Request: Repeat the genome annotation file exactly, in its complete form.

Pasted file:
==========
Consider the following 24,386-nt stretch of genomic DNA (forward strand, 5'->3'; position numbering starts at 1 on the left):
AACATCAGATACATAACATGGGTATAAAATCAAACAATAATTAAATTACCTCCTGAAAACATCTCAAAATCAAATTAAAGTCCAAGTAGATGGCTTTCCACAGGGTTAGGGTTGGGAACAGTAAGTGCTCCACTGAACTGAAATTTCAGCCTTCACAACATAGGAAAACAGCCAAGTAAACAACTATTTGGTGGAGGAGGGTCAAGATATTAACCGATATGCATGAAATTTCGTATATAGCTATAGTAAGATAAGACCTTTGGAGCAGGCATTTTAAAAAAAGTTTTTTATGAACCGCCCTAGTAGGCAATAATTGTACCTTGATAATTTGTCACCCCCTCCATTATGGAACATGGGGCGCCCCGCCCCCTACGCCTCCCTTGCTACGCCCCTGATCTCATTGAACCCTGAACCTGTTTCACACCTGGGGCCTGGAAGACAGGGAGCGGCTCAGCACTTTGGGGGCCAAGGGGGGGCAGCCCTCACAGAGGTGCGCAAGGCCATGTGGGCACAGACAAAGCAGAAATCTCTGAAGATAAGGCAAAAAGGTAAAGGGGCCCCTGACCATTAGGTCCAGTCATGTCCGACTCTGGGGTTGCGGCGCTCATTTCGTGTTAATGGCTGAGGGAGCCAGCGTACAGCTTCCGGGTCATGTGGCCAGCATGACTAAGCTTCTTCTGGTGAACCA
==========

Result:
Consider the following 24,386-nt stretch of genomic DNA (forward strand, 5'->3'; position numbering starts at 1 on the left):
AACATCAGATACATAACATGGGTATAAAATCAAACAATAATTAAATTACCTCCTGAAAACATCTCAAAATCAAATTAAAGTCCAAGTAGATGGCTTTCCACAGGGTTAGGGTTGGGAACAGTAAGTGCTCCACTGAACTGAAATTTCAGCCTTCACAACATAGGAAAACAGCCAAGTAAACAACTATTTGGTGGAGGAGGGTCAAGATATTAACCGATATGCATGAAATTTCGTATATAGCTATAGTAAGATAAGACCTTTGGAGCAGGCATTTTAAAAAAAGTTTTTTATGAACCGCCCTAGTAGGCAATAATTGTACCTTGATAATTTGTCACCCCCTCCATTATGGAACATGGGGCGCCCCGCCCCCTACGCCTCCCTTGCTACGCCCCTGATCTCATTGAACCCTGAACCTGTTTCACACCTGGGGCCTGGAAGACAGGGAGCGGCTCAGCACTTTGGGGGCCAAGGGGGGGCAGCCCTCACAGAGGTGCGCAAGGCCATGTGGGCACAGACAAAGCAGAAATCTCTGAAGATAAGGCAAAAAGGTAAAGGGGCCCCTGACCATTAGGTCCAGTCATGTCCGACTCTGGGGTTGCGGCGCTCATTTCGTGTTAATGGCTGAGGGAGCCAGCGTACAGCTTCCGGGTCATGTGGCCAGCATGACTAAGCTTCTTCTGGTGAACCA